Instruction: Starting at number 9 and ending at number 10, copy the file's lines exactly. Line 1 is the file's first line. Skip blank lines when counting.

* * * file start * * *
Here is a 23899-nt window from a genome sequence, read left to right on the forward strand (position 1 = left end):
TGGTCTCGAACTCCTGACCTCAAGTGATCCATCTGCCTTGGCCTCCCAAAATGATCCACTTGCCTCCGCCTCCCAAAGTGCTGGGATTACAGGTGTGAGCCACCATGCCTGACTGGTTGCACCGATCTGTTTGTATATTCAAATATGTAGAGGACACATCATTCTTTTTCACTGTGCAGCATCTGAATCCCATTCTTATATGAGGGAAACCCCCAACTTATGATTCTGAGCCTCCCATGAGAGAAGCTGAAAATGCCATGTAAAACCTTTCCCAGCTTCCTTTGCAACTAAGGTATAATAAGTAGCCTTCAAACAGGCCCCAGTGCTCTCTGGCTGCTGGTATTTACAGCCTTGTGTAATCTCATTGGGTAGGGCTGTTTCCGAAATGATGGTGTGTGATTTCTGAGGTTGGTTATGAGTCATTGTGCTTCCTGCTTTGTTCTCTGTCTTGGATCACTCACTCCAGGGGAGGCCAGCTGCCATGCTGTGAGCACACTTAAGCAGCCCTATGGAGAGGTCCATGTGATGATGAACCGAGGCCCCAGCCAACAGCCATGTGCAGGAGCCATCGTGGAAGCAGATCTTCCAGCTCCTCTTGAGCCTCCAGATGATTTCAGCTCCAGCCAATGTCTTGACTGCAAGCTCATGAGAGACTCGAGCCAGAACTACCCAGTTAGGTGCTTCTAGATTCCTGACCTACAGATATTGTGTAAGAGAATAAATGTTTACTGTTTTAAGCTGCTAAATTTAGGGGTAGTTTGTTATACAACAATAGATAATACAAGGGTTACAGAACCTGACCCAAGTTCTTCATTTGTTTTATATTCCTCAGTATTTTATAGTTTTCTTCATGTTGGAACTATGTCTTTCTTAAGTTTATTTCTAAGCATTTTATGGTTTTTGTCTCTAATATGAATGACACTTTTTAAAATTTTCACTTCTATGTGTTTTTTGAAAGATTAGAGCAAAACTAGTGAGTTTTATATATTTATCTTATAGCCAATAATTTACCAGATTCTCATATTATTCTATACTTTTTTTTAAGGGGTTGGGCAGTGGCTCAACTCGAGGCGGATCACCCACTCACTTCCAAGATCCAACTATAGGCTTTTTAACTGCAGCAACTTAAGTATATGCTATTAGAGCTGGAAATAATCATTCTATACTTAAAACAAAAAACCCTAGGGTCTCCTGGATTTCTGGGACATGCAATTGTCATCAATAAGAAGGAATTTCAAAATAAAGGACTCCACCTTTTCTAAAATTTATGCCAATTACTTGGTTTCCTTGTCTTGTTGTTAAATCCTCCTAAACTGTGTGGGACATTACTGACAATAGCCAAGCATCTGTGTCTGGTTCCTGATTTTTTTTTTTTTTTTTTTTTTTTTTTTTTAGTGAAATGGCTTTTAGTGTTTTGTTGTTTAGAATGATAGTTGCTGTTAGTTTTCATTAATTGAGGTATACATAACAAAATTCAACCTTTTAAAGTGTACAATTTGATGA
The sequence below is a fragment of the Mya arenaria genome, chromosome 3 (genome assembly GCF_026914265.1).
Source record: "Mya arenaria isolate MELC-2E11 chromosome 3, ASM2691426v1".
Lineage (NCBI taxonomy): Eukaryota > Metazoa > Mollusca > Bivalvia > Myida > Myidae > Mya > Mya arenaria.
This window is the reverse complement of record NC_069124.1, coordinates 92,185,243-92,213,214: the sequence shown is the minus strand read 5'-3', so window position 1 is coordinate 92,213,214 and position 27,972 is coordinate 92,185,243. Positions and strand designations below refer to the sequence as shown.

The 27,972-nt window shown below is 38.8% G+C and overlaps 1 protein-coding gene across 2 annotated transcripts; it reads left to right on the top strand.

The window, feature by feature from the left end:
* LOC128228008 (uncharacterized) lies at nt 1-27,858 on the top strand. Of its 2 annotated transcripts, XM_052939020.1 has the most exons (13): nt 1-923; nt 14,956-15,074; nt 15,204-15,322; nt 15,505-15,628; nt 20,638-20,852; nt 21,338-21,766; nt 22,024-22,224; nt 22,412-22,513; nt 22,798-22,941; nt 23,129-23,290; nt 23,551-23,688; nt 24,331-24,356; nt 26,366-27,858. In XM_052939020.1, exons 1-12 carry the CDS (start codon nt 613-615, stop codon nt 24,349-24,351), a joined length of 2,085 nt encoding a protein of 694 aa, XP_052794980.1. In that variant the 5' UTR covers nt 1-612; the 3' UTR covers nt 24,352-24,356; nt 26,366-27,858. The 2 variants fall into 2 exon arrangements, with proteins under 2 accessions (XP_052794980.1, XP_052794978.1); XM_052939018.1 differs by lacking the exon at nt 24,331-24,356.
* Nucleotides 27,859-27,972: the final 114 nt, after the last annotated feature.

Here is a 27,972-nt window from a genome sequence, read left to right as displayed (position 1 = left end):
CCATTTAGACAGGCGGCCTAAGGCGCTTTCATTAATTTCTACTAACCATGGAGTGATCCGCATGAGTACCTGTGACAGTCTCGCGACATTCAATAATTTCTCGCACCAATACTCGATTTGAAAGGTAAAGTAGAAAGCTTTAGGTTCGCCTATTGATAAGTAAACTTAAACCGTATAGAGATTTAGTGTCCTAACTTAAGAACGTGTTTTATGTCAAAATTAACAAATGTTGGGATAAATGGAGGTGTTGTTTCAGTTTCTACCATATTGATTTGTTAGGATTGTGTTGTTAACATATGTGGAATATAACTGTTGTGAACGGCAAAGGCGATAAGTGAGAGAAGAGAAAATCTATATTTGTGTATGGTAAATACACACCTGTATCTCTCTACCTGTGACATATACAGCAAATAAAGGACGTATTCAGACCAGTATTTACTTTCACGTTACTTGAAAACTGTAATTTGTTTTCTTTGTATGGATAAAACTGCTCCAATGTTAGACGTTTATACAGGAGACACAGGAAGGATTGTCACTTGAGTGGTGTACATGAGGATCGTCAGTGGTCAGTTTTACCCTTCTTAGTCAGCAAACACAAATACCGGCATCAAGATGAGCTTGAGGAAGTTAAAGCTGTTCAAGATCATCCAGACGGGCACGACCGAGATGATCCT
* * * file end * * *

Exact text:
* LOC128228008 (uncharacterized) lies at nt 1-27,858 on the top strand. Of its 2 annotated transcripts, XM_052939020.1 has the most exons (13): nt 1-923; nt 14,956-15,074; nt 15,204-15,322; nt 15,505-15,628; nt 20,638-20,852; nt 21,338-21,766; nt 22,024-22,224; nt 22,412-22,513; nt 22,798-22,941; nt 23,129-23,290; nt 23,551-23,688; nt 24,331-24,356; nt 26,366-27,858. In XM_052939020.1, exons 1-12 carry the CDS (start codon nt 613-615, stop codon nt 24,349-24,351), a joined length of 2,085 nt encoding a protein of 694 aa, XP_052794980.1. In that variant the 5' UTR covers nt 1-612; the 3' UTR covers nt 24,352-24,356; nt 26,366-27,858. The 2 variants fall into 2 exon arrangements, with proteins under 2 accessions (XP_052794980.1, XP_052794978.1); XM_052939018.1 differs by lacking the exon at nt 24,331-24,356.
* Nucleotides 27,859-27,972: the final 114 nt, after the last annotated feature.